Educating the client and obtaining their ‘buy-in’ is also vital. She gave an example of their work with a firm of lawyers in St Helens – a town well known for its love of rugby. Her team decided to create content around the sport and push it to bloggers and journalists who write about it on a regular basis.
This approach resulted in a 61% increase in brand searches and a 21% increase in enquiries alone.
Laura Crimmons (Branded 3): How to Implement an Audience Engagement Strategy Using Content
Laura started by emphasising the point that audience is at the centre of everything and to focus on what they want first and foremost.
Before creating content it’s important to find out where this audience spends their time online, whether that be on news sites, social media, blogs or forums. She suggested using the famous 80/20 rule, i.e. spending 80% of the time contacting influencers, and 20% on regular writers and bloggers for greater success.
Laura also talked about how online personas are an important element to build at the start of any campaign to help all parties understand the types of audiences they need to target.
Stephen Masters (Red Rocket Media): Storytelling Tips for you to “Remember Remember”
Stephen gave some good examples of successful content and symbolisation, such as the poppy. Whilst there have been a number of word-based phrases around this such as “lest we forget”, the poppy remains the enduring symbol of the story which everyone related to Remembrance Day.
Repeat slogans can also be effective, such as “Remember remember the fifth of November”. Other tips included using images, statements, smells and sounds in your content to all trigger memories and arouse emotions.
James Perrot (Zazzle Media): Data is the Rocket Fuel to Your Content Strategy
James gave a data-focused presentation based on his personal experience of buying a road bike from Wiggle.
Their focus on providing in-depth guides to cyclists across the experience-level spectrum lead to him becoming far more knowledgeable and therefore a brand advocate as he developed his road cycling skills.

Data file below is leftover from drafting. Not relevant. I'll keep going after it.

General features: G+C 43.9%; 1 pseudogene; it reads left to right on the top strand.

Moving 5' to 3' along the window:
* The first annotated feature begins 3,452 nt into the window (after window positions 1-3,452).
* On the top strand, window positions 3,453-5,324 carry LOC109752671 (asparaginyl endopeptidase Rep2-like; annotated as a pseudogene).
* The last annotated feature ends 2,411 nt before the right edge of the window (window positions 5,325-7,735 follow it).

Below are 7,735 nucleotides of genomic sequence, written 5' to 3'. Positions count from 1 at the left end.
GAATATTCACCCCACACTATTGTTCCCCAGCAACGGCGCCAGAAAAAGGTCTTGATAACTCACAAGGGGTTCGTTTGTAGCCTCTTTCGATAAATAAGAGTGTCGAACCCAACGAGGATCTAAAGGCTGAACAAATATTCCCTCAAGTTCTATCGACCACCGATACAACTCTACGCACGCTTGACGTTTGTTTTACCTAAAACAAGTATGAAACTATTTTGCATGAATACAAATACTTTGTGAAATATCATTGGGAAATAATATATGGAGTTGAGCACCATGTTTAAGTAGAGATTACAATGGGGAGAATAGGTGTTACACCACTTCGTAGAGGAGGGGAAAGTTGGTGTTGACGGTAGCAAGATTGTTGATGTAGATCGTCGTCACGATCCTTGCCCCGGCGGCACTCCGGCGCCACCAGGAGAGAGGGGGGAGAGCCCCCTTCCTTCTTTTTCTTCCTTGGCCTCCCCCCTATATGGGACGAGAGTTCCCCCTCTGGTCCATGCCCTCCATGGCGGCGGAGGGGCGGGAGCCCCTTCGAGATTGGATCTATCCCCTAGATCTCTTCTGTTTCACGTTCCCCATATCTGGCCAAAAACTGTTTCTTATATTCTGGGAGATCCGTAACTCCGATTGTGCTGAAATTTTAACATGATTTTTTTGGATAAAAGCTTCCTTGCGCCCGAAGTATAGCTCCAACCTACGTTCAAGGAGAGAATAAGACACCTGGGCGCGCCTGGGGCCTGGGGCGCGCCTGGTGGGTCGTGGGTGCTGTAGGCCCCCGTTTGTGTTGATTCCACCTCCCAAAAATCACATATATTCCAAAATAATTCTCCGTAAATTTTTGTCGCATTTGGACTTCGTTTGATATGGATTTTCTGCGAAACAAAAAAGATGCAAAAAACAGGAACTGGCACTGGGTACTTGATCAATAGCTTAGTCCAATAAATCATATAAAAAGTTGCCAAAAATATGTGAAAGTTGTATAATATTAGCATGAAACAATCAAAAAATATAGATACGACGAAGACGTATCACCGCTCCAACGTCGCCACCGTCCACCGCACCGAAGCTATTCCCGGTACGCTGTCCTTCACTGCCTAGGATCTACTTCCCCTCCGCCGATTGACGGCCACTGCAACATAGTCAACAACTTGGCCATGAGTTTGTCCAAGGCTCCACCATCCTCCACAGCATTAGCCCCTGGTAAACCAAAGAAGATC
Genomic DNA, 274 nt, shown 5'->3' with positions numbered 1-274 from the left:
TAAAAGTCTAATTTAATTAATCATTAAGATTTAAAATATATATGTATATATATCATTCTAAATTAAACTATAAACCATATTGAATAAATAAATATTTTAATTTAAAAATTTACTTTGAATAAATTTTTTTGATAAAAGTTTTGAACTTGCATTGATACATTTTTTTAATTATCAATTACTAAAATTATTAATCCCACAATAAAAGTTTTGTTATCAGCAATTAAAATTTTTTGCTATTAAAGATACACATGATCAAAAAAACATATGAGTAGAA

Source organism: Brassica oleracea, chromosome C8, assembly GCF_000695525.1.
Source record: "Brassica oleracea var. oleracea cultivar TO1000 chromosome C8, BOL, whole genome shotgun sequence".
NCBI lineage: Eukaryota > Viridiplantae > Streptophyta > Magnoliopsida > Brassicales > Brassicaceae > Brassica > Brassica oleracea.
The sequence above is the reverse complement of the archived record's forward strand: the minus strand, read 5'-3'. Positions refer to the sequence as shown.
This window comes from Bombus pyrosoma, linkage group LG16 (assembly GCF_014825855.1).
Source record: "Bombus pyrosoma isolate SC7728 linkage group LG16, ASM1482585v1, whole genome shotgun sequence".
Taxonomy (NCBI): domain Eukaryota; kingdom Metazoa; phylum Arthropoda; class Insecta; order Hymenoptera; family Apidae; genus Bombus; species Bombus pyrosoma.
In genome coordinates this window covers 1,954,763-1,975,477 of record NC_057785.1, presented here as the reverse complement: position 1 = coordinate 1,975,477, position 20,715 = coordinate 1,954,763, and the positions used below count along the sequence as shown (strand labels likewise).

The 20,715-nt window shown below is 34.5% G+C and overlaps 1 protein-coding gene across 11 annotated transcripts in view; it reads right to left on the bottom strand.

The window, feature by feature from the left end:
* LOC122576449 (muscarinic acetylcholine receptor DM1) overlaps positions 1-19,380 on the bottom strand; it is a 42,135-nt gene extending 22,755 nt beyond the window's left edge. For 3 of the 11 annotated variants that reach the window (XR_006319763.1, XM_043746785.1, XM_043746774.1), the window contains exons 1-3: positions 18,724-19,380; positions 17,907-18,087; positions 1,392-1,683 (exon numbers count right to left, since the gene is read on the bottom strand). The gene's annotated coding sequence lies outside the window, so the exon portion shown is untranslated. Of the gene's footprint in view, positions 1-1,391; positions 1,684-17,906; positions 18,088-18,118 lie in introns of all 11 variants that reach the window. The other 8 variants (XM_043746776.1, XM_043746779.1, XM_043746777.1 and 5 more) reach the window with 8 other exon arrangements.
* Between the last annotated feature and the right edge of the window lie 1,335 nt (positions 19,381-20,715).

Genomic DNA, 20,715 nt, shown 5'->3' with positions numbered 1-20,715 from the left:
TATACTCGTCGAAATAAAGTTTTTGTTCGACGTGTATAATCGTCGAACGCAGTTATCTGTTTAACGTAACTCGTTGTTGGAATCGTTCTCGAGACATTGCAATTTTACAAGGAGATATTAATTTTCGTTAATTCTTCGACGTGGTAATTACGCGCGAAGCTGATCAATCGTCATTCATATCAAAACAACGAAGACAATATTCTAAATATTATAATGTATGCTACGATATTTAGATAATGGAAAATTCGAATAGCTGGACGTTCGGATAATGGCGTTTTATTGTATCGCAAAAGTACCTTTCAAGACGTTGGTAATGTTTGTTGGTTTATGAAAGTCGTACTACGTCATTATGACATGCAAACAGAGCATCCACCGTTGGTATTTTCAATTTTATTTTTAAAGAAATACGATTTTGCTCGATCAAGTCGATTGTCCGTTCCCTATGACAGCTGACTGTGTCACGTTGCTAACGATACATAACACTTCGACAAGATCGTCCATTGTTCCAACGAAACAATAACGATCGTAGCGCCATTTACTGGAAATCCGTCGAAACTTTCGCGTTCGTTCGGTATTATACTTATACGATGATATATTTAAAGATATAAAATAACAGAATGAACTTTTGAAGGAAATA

He suggested that people were finding this content as it was well-optimised from an SEO perspective, and that Wiggle were really doing their research and making the effort to understand what their audience were searching for.
James raised the point about Google’s Hummingbird algorithm and how search terms need to become more conversational to succeed, e.g. “what are the best bikes for under £1000”, rather than just using a one or two word phrase.
James Perrin (Koozai): Organisation, Planning and Scheduling: The Secret to Content Marketing Success
James started with some interesting stats, such as:
- 74% of brands have increased their content marketing spend this year
- Only 36% of content marketers feel that they are effective at the practice
Reasons behind this included a lack of budget, time, as well as little clarity on goals and objectives.
He gave some tips for working more effectively both internally and externally, and emphasised the importance of clear and concise communication between all parties. James stated that editorial calendars are essential for focusing the campaign and keeping everyone on the same page.
He concluded with the statistic that 90% of advertising gets lost in the early stage as people worry too much about the message rather than focusing on making an impact.
Jon Norris (Crunch): Consume Customer Consciousness for Colossal Content Creation
Jon started by discussing two of the biggest problems in content marketing: coming up with ideas that are useful to the audience and how that content can be used to make sales.
He discussed the differing objectives of editorial and sales teams, but that in fact both should be trying to work together by understanding the audience better and creating content for people at different stages of the buying cycle.
The point of creating and understanding personas was raised again, and finding out what clients/customers are asking based on support tickets, chat logs and questions being asked on online forums were all ways to create the content that will help to draw them in.
Overall I would say that the 2014 Content Marketing Show was a resounding success.
Whilst the crowd thinned out towards the end of the day, perhaps with the majority wanting to get back to London and beyond, the day was made great with some fantastic speakers and over eight hours of interesting insight and personal experience in the well-thought-out presentations.
Here at Generate UK we are keen to stay on top of the latest trends in our industry, and implementing them for our clients. If you are interested in how we can help you, drop us a line!